SOAKED — “Tropical Storm Eta flooded South Florida overnight, and the rain isn’t stopping,” by Miami Herald’s Alex Harris: “Tropical Storm Eta moved quickly out of South Florida’s hair on Monday but left widespread flooding in its soggy wake. Across South Florida, residents woke up Monday to flooded roads and yards, overflowing canals and the occasional downed tree. The heaviest swath of rain hit north Miami-Dade and south Broward. According to the National Weather Service’s map, some spots have already seen more than 18 inches of rain. Parts of Miami Gardens and Miramar got 15 inches and more is possible in coming days as the storm moves north in the Gulf of Mexico.”

— “Tropical Storm Eta moves away from Florida, but expected to shift and head back by weekend,” by Orlando Sentinel’s Richard Tribou and Garfield Hylton

— “Lost your power in Tropical Storm Eta? You might not get it back so fast, FPL says,” by Miami Herald’s David J. Neal

RECORD TIME — “The 2020 hurricane season just became the most active in history with Theta,” by Sun Sentinel’s Amber Randall and Victoria Ballard: “A new subtropical storm in the Atlantic made history Monday night. Subtropical Storm Theta is the 29th named storm of the year, making the 2020 hurricane season the busiest on record. Subtropical Storm Eta, which brought record rains to South Florida on Sunday and Monday, brought the season total to 28, a tie with 2005, the year of Hurricanes Wilma and Katrina. Theta is spinning up several hundred miles southwest of the Azores, with top winds of 50 mph. It’s named after the eighth letter of the Greek alphabet, which forecasters turn to when they run out of regular-season names.”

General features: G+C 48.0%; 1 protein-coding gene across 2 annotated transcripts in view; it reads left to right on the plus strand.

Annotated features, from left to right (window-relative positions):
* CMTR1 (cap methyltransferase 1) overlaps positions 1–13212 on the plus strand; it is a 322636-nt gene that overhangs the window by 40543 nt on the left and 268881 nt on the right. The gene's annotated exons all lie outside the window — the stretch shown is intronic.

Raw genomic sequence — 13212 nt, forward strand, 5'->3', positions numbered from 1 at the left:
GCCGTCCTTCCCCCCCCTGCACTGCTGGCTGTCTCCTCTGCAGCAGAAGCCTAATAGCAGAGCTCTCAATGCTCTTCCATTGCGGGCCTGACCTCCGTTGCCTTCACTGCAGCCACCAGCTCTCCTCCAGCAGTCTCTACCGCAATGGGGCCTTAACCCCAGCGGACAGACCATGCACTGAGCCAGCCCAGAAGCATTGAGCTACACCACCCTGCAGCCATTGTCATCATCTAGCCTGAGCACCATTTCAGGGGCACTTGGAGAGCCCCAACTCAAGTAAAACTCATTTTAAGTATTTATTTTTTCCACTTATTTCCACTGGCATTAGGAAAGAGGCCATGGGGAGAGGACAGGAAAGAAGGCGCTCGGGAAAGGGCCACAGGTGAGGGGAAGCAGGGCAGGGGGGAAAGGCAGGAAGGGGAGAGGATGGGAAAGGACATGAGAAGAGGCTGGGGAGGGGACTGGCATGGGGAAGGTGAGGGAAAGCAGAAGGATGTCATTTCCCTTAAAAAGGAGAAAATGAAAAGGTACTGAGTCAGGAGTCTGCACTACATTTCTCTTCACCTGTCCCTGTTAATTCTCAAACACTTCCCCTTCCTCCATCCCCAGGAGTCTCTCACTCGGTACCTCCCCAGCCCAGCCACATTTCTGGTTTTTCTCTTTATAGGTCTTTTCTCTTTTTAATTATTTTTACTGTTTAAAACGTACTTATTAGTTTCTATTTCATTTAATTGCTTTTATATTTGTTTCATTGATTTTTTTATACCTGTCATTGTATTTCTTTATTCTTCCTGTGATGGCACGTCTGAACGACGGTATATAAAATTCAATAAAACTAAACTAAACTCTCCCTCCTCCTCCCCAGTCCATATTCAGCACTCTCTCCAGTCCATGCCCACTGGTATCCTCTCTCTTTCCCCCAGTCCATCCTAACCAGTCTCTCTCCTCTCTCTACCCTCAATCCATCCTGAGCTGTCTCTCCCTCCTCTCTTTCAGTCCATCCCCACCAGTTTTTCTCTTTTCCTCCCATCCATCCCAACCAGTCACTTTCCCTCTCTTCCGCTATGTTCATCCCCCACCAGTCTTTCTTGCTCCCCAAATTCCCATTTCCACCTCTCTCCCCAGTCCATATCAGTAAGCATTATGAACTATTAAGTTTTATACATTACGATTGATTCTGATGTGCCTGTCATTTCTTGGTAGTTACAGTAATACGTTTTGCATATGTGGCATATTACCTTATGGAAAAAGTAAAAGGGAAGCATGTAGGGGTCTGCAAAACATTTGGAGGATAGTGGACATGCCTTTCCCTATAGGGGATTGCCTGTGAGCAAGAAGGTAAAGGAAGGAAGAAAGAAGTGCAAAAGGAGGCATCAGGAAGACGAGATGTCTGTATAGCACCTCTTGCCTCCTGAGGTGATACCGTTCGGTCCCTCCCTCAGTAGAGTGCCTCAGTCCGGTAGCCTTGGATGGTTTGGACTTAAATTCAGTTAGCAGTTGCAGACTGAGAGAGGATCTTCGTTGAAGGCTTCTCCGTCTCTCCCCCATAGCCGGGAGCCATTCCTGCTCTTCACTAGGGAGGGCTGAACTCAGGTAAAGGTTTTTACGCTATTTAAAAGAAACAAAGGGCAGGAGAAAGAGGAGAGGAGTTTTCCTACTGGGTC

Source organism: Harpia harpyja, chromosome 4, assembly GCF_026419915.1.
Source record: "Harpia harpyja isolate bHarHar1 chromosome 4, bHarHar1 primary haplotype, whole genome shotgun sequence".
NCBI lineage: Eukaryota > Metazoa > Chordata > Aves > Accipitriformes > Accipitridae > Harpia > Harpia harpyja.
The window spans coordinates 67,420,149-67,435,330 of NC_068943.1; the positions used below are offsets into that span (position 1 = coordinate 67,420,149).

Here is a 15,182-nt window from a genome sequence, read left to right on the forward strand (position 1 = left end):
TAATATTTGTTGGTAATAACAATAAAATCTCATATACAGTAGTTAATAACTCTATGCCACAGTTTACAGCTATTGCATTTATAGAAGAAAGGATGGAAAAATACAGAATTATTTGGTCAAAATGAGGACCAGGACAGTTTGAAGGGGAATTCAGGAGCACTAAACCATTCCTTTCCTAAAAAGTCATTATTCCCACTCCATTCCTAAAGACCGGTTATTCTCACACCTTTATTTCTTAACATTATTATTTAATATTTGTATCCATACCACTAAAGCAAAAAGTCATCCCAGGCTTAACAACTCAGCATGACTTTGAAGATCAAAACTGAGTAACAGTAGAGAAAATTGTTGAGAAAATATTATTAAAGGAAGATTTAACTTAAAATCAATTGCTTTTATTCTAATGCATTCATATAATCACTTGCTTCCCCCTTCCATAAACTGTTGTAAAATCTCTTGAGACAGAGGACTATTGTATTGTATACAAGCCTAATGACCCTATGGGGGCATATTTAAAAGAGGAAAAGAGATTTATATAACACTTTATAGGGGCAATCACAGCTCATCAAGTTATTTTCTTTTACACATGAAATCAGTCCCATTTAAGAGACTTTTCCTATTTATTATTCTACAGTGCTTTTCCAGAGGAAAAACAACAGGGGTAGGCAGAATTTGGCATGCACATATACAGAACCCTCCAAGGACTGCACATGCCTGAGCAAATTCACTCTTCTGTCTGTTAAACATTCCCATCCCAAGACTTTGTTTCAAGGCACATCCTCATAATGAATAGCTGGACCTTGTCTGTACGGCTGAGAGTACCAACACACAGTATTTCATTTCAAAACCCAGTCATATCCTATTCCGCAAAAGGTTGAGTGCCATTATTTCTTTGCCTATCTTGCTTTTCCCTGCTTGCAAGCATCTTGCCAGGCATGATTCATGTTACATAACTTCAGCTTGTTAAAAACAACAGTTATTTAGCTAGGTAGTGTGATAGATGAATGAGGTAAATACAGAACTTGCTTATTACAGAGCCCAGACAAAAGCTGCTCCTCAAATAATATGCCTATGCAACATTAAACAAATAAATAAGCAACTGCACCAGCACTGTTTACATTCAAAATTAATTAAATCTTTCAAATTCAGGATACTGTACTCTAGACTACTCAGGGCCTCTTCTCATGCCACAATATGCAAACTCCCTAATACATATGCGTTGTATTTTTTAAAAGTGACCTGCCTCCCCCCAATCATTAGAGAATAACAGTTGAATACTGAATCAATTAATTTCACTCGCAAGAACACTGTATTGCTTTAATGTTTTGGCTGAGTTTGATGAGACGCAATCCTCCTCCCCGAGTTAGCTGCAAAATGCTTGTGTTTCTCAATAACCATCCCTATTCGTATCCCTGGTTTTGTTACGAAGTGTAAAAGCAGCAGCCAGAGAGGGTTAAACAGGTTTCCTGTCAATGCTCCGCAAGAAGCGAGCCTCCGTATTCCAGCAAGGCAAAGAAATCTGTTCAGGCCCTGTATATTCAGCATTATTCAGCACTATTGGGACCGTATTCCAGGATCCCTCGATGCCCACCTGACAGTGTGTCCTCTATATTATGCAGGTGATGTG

THE REACTION — “Some Latin America leaders welcome Biden victory. For others it’s a moment of reckoning,” by Miami Herald’s Nora Gamez Torres and Jacqueline Charles: “As Haitians watched the agonizing vote counting in the United States last week, the country’s daily, Le Nouvelliste, summed up the mood in the nation’s leadership with a cartoon of President Jovenel Moïse watching a television showing Joe Biden ahead of President Donald Trump in the electoral college. In Creole, a depressed-looking Moïse, who has enjoyed the support of the Trump administration during his own embattled presidency says, ‘Darling, come get the champagne and put it back in the refrigerator.’ The cartoon was one of many that ran in Latin American and Caribbean newspapers and websites, and shared on social media as anxiety mounted in the region over who will be in charge of the United States over the next four years.”

BIRTHDAYS: Mark Herron, attorney with Messer Caparello, P.A. … USA Today’s Alan Gomez